by Bob Jacobs
When I arrived home from work, I smelt cigarette smoke as I walked through the kitchen. Gloria was sitting at the table in the garden, puffing on a cigarette and reading a copy of The Old Man And The Sea. On the table, next to a bottle of Rioja and a half-filled glass, was a packet of Benson and Hedges. Gloria only smoked at Christmas and on birthdays, and then only when she was drunk. She knows I don’t approve. She nodded as I approached, and flicked the ash from the cigarette into a large ashtray. It was the ugliest ashtray I’d ever seen: round, white, the size of a dinner plate, with a raised edge painted blue. The edge was chipped in several places and the blue paint unevenly worn.
“What are you doing?” I asked.
“Sit down, honey. Have you read this? You want some wine?”
“You never smoke.”
“Look at this,” she said, and tapped the book against the ashtray.
“It’s an ashtray.”
“Not just any ashtray. It’s secondhand. Guess who the previous owner was?”
“I don’t care whose hands owned it. Why are you smoking?”
She waved the book. “Hemingway!”
“Obviously. I’ve read it. But why are you smoking?”
“No, the ashtray. The previous owner. This is Hemingway’s ashtray.”
It didn’t look like Hemingway’s ashtray. It looked like something a working men’s club might have thrown on a skip after many years of faithful service.
“Where’d you get it?”
“That little antiques place on the corner of Palace Street.”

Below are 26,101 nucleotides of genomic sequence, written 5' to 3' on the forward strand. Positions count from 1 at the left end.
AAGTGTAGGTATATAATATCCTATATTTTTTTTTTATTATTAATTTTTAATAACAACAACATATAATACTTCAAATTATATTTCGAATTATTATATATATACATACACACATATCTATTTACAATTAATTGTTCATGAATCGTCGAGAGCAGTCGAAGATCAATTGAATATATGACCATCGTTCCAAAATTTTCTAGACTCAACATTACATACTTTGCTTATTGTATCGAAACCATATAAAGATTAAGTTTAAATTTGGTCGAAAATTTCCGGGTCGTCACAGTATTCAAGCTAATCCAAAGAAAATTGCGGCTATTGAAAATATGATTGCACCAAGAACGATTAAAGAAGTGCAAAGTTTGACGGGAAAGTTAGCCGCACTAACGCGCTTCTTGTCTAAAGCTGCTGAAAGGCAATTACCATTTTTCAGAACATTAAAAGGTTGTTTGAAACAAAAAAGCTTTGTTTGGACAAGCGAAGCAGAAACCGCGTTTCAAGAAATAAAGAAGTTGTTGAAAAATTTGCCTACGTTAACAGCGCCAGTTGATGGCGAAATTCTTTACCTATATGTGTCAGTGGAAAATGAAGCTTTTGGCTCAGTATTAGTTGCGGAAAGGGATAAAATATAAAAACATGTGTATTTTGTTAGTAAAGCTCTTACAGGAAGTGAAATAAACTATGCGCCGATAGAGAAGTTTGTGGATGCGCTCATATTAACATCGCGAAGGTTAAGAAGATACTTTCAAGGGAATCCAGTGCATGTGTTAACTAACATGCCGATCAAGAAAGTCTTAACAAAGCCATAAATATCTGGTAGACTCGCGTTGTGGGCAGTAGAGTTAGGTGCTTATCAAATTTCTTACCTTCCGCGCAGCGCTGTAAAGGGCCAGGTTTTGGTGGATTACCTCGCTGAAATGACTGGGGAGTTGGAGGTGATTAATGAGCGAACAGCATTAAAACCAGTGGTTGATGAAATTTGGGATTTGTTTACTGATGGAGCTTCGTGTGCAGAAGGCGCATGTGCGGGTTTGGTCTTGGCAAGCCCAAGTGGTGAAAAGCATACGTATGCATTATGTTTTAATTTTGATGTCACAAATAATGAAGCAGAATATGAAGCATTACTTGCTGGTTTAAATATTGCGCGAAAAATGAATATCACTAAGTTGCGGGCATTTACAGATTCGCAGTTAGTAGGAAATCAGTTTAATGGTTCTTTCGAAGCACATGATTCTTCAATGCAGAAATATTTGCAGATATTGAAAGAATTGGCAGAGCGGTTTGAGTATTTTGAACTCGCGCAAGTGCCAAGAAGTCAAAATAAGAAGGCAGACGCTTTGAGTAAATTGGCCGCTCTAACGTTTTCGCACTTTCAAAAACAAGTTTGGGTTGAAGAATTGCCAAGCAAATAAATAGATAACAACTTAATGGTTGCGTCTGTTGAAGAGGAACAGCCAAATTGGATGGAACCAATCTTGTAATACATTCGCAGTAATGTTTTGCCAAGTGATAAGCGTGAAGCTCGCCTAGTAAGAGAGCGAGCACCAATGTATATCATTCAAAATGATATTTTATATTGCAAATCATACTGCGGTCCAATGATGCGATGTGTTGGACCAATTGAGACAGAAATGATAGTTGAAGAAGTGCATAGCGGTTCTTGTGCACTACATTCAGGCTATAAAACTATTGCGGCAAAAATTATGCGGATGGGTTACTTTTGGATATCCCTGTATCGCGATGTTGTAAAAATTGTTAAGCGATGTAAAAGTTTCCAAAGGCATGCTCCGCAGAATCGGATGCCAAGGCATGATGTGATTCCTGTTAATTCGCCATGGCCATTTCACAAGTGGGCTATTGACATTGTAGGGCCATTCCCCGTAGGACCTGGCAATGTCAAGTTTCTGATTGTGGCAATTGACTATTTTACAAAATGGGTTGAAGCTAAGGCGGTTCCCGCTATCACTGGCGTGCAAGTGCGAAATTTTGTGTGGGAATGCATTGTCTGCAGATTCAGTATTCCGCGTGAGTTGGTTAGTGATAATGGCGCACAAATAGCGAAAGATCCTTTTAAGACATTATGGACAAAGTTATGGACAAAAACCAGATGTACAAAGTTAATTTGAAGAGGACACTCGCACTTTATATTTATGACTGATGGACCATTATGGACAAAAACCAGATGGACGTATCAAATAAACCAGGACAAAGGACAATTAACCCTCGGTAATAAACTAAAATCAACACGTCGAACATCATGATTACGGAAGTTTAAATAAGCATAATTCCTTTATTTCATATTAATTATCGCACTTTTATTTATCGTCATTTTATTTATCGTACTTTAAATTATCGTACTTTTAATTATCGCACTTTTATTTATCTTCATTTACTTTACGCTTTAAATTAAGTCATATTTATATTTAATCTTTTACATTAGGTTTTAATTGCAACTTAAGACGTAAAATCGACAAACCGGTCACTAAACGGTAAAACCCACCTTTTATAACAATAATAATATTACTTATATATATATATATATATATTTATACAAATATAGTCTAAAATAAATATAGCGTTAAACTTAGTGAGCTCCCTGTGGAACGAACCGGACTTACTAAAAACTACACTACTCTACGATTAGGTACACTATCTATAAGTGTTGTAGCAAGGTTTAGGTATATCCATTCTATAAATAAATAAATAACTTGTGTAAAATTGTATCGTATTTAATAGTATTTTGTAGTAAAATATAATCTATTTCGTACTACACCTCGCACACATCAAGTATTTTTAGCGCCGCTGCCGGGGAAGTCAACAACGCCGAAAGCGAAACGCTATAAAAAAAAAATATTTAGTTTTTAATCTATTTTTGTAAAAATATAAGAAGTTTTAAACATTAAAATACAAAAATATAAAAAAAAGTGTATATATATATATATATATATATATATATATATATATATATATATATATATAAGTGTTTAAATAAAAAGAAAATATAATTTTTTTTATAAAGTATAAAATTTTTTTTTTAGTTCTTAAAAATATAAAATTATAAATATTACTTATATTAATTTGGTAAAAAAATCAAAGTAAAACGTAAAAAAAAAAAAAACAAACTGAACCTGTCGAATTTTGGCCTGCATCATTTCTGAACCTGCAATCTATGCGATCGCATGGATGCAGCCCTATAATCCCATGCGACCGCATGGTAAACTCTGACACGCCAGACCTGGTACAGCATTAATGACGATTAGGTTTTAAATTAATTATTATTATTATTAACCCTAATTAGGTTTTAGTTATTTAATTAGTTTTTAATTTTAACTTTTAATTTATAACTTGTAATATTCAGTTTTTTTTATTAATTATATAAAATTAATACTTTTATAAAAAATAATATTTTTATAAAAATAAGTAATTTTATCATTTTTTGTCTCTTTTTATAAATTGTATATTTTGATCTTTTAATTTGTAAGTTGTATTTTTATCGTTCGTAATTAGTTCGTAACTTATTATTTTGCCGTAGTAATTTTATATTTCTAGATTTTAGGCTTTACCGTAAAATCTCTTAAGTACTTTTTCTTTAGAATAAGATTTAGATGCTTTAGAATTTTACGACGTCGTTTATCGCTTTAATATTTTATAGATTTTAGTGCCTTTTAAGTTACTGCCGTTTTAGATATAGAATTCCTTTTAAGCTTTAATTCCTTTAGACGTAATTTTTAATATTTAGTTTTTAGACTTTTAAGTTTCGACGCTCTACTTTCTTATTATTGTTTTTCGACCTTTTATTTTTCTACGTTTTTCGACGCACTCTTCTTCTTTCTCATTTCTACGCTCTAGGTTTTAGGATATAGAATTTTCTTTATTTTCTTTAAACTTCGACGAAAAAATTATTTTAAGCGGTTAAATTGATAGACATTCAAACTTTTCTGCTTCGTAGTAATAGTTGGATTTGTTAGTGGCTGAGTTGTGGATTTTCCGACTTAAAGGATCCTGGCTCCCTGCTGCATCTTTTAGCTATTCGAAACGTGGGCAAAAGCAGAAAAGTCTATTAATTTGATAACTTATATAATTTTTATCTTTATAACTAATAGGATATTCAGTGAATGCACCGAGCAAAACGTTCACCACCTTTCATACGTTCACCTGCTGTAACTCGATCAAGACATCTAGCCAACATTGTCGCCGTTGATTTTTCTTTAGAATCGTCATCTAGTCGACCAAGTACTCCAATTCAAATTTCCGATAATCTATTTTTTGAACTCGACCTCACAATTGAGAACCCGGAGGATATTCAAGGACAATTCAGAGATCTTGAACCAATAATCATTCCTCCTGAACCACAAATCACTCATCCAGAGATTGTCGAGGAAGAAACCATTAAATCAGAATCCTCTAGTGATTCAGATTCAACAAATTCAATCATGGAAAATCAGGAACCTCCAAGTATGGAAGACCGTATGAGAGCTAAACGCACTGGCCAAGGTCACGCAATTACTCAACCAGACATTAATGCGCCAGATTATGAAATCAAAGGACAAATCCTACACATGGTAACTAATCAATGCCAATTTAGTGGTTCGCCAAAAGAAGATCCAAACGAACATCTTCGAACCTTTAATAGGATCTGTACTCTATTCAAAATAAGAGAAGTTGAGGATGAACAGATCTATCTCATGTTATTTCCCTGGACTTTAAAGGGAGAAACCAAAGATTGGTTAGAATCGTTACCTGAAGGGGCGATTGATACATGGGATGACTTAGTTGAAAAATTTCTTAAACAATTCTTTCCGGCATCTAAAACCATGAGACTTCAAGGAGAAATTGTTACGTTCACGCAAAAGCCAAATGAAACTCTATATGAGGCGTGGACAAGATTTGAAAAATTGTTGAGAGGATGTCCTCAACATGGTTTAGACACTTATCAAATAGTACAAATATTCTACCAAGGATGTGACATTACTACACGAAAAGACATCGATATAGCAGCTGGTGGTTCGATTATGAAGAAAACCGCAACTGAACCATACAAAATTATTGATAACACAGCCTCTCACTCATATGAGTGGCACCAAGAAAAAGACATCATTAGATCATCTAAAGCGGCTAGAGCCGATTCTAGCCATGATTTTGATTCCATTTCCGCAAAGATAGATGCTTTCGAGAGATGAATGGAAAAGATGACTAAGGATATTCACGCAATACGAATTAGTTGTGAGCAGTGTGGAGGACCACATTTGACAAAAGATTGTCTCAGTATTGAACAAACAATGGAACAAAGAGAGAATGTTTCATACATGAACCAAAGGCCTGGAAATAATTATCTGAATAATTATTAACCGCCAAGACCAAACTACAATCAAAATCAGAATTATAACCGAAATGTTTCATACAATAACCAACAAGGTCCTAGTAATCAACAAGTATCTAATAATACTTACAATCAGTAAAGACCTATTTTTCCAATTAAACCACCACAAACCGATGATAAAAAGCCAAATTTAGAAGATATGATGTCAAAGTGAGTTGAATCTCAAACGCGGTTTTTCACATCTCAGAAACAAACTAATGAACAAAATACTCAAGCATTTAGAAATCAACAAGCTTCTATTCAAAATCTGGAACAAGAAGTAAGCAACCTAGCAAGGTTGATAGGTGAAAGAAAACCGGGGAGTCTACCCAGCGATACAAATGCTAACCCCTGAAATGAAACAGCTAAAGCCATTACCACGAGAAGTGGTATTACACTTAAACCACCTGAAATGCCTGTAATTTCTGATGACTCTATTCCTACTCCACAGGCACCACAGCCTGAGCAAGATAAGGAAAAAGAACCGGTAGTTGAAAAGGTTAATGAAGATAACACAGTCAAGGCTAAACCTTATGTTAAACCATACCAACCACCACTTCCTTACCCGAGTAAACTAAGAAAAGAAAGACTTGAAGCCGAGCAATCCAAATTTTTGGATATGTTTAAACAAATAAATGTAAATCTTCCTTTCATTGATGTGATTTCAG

I began to worry. “How much?”
She giggled. “It was a bargain. He wanted two hundred quid, but I got him down to one fifty.”
“You paid a hundred and fifty quid for an old ashtray?”
Gloria took a last deep drag, then stubbed the cigarette out forcefully.
“Not an old ashtray, honey. Hemingway’s ashtray. Imagine. I’m smoking in the same ashtray Hemingway used. How fucking cool is that?”
“Gloria, it’s not cool. Not at a hundred and fifty quid. Five quid would be cool. We don’t have a hundred and fifty to spare.”
“But I beat him down from two hundred, honey. You’d have been proud. And that’s not all. This isn’t just Hemingway’s ashtray. It was taken from his house after he died. He might have smoked his last cigarette in this ashtray, and now I own it.”
“He didn’t just die. He shot himself.”
“He shot himself. Then he died.”
“How do you know it belonged to Hemingway?”
“The man in the shop told me.”
“The man in the shop was trying to sell it.”
“He told me. Then he sold it.”
“You have to take it back.”
“You’re out of your mind.”
“We can’t afford it.”
“I’m keeping it.”
“It’s going back.”
“Over my dead body.”
“Fuck you and your lousy day. It’s my ashtray. I’m keeping it.”
“Fine. I’ll take it back tomorrow.” I turned to walk into the kitchen. As I reached the door something exploded beside me. The ashtray bounced off the wall and landed on the floor in pieces.
“Okay, big man. You take it back,” she cried, and pushed past me. There was no taking it back. I grabbed the pieces and dropped them in the bin.
The next day, when I arrived home from work, I smelt cigarette smoke as I walked through the kitchen. Gloria was in the garden, puffing on a cigarette and drinking a glass of wine. Hemingway’s ashtray was on the table. I walked over and checked it. No sign of a crack, no sign of a repair.
“How come?” I said.
She blew a couple of smoke rings. “The man in the shop. He had another one.”
She smiled. “Relax, honey. I got him down to ninety quid.”
Bob Jacobs lives in the south-east of England with his wife and kids and Sony Vaio. In his spare time he likes to lie motionless on his back, whistling and staring at clouds.